‘…Then Macduff fled to England to the king’s son, and so they raised an army and came into Scotland, and at Dunsinane overthrew Macbeth. In the meantime, while Macduff was in England, Macbeth slew Macduff’s wife and children, and after, in the battle, Macduff slew Macbeth. Observe also how Macbeth’s queen did rise in the night in her sleep and walk and talked and confessed all, and the doctor noted her words.’

(read it in full at: http://www.shakespearedocumented.org/exhibition/document/formans-account-seeing-plays-globe-macbeth-cymbeline-winters-tale).

Although the notion of his writings being ‘notes’ towards ‘common policie’ can be seen (‘observe’: the imperative implying that there is a lesson to be learned from ‘how Macbeth’s queen did rise’ – that the truth will out?), it certainly does not comprise the majority of his account. He spends the most of his time on description, and mainly on the play’s plot.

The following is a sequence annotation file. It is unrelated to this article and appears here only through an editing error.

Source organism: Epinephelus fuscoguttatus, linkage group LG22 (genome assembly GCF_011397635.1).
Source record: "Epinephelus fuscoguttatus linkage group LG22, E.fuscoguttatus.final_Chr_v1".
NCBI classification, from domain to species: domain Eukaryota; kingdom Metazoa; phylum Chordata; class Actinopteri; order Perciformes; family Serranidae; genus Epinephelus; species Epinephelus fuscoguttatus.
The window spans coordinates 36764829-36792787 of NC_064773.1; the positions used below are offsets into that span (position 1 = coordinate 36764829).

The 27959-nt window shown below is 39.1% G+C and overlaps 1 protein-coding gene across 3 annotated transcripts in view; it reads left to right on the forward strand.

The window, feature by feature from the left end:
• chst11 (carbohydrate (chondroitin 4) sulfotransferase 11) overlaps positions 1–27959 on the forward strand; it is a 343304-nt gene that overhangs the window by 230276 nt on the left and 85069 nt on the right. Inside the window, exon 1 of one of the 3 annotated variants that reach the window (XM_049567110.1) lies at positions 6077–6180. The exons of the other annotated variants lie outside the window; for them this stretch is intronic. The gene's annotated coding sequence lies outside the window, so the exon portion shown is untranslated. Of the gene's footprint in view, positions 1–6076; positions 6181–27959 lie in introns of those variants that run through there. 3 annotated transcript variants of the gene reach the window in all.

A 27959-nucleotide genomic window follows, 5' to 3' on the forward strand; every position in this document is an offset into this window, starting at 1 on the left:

Now, when we have easy access to the plots and scripts of plays via the internet (or purchasing them in hardcopy), we don’t really need someone to note down the plots of plays in minute detail. However, the minutia of staging – which has the power to completely change the main thematic thrust of a play as it is received by the audience – is, perhaps, a little neglected. Modern reviews of plays tend to withhold a lot of the detail in this regard – and with good reason. After all, their target audience is potential play-goers, so the play’s intrigue must be maintained. However, this means that, in the future, someone researching previous productions of a given play might find themselves somewhat short-changed: I have found myself in this position when researching for the essays on this blog. So this blog is my solution – I hope that what it gives away in terms of plot-spoilers is made up for in terms of the future value of the interpretive detail given.